5. We have five threes why are we trying some of these guys at three? Again in the exhibition Isaac Hamilton, Jonah Bolden, Alex Olesinski and Noah Allen all played small forward. Now the good news here is Isaac played a perfect game. He was so smooth and even had a nice dunk (don't remember him doing that much last year). Isaac played smart. It was nice to see. Prince Ali will also play three. But if Isaac was set at the three with Ali as the backup, I would have expected to see Noah play a lot of backup three minutes so Jonah and especially Alex could focus on four. That is not what happen. This seems to indicate to me that Jonah and Alex are really in competition for minutes at the three and four. Bolden has a nice handle for a big. He has an ugly looking shot. We need a four desperately, why is Bolden playing three? Answer: We may also need a backup three.
Ali is a slight 6'3". In other words he is not a Norman Powell who was very strong for his height. Now, many teams play three guards BUT you cannot play a traditional zone with a small slight guy at the bottom. Alford seems to be experimenting with a very big lineup because he does not have a second three and/or he is not sure about Ali. I think it is more the second reason.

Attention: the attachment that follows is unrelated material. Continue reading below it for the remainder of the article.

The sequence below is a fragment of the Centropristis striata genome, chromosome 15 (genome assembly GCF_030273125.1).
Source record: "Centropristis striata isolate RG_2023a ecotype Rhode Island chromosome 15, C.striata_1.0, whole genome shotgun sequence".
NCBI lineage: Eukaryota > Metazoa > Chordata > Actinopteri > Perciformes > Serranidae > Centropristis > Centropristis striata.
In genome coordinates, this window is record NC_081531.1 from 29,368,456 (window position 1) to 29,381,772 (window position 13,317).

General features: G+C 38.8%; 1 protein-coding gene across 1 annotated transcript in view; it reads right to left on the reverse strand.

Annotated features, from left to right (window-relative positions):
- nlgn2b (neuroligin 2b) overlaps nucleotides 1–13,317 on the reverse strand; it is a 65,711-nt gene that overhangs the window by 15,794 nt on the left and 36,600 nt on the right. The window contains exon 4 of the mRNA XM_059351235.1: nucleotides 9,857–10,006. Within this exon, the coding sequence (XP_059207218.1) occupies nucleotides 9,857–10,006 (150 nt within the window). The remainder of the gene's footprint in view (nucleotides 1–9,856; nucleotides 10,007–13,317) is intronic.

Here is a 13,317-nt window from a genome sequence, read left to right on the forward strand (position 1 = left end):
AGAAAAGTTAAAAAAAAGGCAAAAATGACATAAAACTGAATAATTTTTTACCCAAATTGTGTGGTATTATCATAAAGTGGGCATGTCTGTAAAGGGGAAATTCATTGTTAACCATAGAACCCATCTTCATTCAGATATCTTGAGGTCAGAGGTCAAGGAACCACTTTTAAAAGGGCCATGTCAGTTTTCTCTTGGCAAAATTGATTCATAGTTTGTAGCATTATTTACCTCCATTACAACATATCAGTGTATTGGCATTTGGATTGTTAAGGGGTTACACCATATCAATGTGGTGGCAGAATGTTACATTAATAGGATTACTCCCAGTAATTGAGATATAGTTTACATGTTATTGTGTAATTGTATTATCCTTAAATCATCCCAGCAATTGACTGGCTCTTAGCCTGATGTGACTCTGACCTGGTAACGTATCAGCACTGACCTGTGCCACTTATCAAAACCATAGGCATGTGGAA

6. Didn't practice a lineup. At one point in the exhibition game in the first half UCLA had a lineup of 1-Aaron Holiday 2-Noah Allen 3 Jonah Bolden 4 Alex Olesinski and 5 Thomas Welsh. Alford did say after the game (ht Bruin report online for all quotes, not behind a firewall): "one time we had an odd lineup in the game, we didn't even practice that lineup. That's obviously my fault." This worries me a bit. Again, I understand and encourage experimenting in an exhibition game. I was genuinely excited to see Aaron play the point so much for example. But it seemed Alford was flailing a bit for combinations. Yes, he was without GG and Ali, but still.
7. Simplify. Bolden may be able to play three and four. But he is a kid from Australia who has not played competitive basketball for a year and a half. I have to believe it would be better to say to pick a position for him and work on mastering it, instead of having him play the three and four. Again Steve Alford said of Bolden: "Forgot the offense [in the first half]. . .. In the second half he figured out we have an offense and there is a right place and a wrong place to be. " Small Forward and Power Forward are different positions. Pick one for Bolden.
I can't remember the last time a UCLA team was this wide open for who is going to start or be in the final 8 man rotation. Yes competition is good but possibly only one player has a well-defined role right now, Isaac Hamilton as the three. Oh, and he just happened to have the best game in the exhibition.